Sato’s Honda had 13 broken bikes, Button – none

Esteban Ocon; photo: Alpin

Fernando Alonso was extremely unhappy with his relegation from the Mexican Grand Prix because of a problem with the Renault drive system in his Alpine car. The Spanish driver also said that the damage was only on his side, hinting at preferential treatment for his team-mate Esteban Ocon. The Frenchman responded by explaining that he had changed just as many units as Alonso.

“My gearbox broke at Imola. I had a problem at Silverstone too. I failed in Singapore. And my car broke down, we’ve both had car problems. And I can list them. But I’m happy with the team’s strategy, which chose the speed of the car over endurance.”

“I’ve changed six engines as much as he has. His smoked in Mexico, but we have the same number of units,” he said Okon

In Mexico, there was a danger that both Alpine cars would drop out of the race, Ocon also revealed.

“There was a lot of concern with cooling throughout the race. I had to adapt my riding for a large part of the distance. I couldn’t attack at max. We have to review many things,” commented the French pilot.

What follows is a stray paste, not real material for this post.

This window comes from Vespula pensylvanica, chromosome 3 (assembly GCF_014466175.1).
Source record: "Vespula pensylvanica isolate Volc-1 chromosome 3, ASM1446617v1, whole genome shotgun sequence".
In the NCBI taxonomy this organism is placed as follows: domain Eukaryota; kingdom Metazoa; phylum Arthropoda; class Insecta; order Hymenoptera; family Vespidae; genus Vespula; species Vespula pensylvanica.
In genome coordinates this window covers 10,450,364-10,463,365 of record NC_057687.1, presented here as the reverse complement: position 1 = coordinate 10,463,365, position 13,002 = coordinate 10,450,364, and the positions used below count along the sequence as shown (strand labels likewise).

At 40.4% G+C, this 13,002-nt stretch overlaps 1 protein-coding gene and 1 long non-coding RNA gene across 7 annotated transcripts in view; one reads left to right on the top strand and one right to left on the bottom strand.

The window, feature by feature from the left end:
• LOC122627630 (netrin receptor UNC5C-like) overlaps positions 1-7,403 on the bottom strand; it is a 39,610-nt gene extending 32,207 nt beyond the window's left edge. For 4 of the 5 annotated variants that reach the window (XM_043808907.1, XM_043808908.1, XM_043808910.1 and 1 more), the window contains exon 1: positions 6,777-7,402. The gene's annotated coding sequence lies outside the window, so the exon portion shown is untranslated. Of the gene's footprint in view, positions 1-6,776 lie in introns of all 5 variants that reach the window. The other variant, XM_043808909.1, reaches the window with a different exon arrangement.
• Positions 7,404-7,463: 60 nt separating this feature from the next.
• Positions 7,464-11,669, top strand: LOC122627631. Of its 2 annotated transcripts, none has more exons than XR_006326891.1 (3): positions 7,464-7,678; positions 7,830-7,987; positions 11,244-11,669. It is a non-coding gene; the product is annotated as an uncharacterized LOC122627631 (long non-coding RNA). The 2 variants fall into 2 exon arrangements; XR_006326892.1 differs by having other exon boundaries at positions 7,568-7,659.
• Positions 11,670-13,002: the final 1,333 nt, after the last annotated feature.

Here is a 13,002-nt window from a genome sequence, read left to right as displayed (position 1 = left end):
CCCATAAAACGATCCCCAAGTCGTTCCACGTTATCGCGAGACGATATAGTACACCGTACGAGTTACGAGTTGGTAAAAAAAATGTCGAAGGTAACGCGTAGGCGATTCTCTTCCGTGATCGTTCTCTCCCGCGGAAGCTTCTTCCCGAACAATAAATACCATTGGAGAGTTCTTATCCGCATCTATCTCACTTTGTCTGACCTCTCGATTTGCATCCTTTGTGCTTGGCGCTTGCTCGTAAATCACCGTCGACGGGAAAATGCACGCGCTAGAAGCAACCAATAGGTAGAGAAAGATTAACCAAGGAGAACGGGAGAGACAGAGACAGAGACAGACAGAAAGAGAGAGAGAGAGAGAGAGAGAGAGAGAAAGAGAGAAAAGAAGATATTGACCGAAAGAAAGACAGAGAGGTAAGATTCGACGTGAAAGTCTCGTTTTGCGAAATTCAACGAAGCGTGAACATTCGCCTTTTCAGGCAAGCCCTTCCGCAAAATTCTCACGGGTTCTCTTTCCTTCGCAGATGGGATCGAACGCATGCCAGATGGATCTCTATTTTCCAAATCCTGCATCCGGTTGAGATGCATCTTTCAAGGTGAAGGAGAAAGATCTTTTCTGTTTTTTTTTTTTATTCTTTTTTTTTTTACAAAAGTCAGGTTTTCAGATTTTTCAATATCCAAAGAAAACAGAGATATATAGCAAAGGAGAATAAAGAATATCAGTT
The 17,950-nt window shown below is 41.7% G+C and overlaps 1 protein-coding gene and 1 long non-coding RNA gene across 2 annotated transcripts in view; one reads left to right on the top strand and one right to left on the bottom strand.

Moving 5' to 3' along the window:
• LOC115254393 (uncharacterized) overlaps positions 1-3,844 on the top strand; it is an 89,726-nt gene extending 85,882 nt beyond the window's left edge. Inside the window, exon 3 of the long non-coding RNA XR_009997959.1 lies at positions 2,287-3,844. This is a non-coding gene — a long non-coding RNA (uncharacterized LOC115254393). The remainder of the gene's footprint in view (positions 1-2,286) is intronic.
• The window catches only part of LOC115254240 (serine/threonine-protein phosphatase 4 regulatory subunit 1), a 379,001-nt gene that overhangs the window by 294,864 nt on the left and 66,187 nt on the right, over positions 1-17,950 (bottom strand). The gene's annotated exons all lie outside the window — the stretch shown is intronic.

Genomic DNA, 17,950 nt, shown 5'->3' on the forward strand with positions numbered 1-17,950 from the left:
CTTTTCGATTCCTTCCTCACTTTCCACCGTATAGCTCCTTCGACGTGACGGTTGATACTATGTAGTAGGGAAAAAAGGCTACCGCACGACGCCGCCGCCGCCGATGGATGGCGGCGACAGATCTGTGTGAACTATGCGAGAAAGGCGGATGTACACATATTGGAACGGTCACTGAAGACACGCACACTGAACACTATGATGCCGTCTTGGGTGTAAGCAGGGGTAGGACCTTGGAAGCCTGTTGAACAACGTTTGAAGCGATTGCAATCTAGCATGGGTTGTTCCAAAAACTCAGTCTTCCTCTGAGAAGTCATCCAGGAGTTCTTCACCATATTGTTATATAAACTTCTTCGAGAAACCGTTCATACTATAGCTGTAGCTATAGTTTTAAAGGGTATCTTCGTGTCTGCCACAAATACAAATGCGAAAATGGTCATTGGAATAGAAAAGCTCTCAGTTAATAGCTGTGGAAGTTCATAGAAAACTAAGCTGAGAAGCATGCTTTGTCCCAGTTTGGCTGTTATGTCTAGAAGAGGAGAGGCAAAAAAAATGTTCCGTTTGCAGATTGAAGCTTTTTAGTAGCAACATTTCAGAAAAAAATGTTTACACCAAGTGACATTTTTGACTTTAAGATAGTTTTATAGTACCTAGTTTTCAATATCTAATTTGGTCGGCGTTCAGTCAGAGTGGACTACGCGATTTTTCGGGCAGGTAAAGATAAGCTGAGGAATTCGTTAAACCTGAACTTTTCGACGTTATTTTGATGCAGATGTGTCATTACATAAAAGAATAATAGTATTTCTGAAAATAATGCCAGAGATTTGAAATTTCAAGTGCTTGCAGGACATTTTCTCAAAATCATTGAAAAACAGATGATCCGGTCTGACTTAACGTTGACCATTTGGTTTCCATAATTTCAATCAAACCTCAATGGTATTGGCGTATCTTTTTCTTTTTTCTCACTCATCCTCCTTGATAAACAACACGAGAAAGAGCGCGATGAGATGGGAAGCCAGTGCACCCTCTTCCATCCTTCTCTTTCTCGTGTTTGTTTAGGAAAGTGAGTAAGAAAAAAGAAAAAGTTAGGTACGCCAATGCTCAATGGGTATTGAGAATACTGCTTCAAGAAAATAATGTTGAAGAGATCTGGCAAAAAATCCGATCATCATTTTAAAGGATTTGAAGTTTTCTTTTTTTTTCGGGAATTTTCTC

“The team told me that the situation is critical and I have to be very careful. When you drive like that, you obviously don’t accelerate like people do. You lose a lot of lap time, especially on a track like this. We managed to finish, which was the most important thing. But we lost important points,” Okon added.

Alonso’s tirade was also commented on by Alpin’s Formula 1 boss Ottmar Schaffnauer

The two-time world champion compared the situation at the team he is leaving at the end of this season to that in the first year of Honda’s return to Formula 1. Schaffnauer worked at Honda’s Grand Prix team from 2001 to 2008.

“The engines of Alonso and Ocon are not always prepared by the same people. The probability that the problem will always occur in only one pilot is zero. I remember when I was at Honda how [Такума] Sato had 13 broken bikes in one year, huh [Дженсън] Button – none. Just like now, it’s a matter of luck,” Schaffnauer said.

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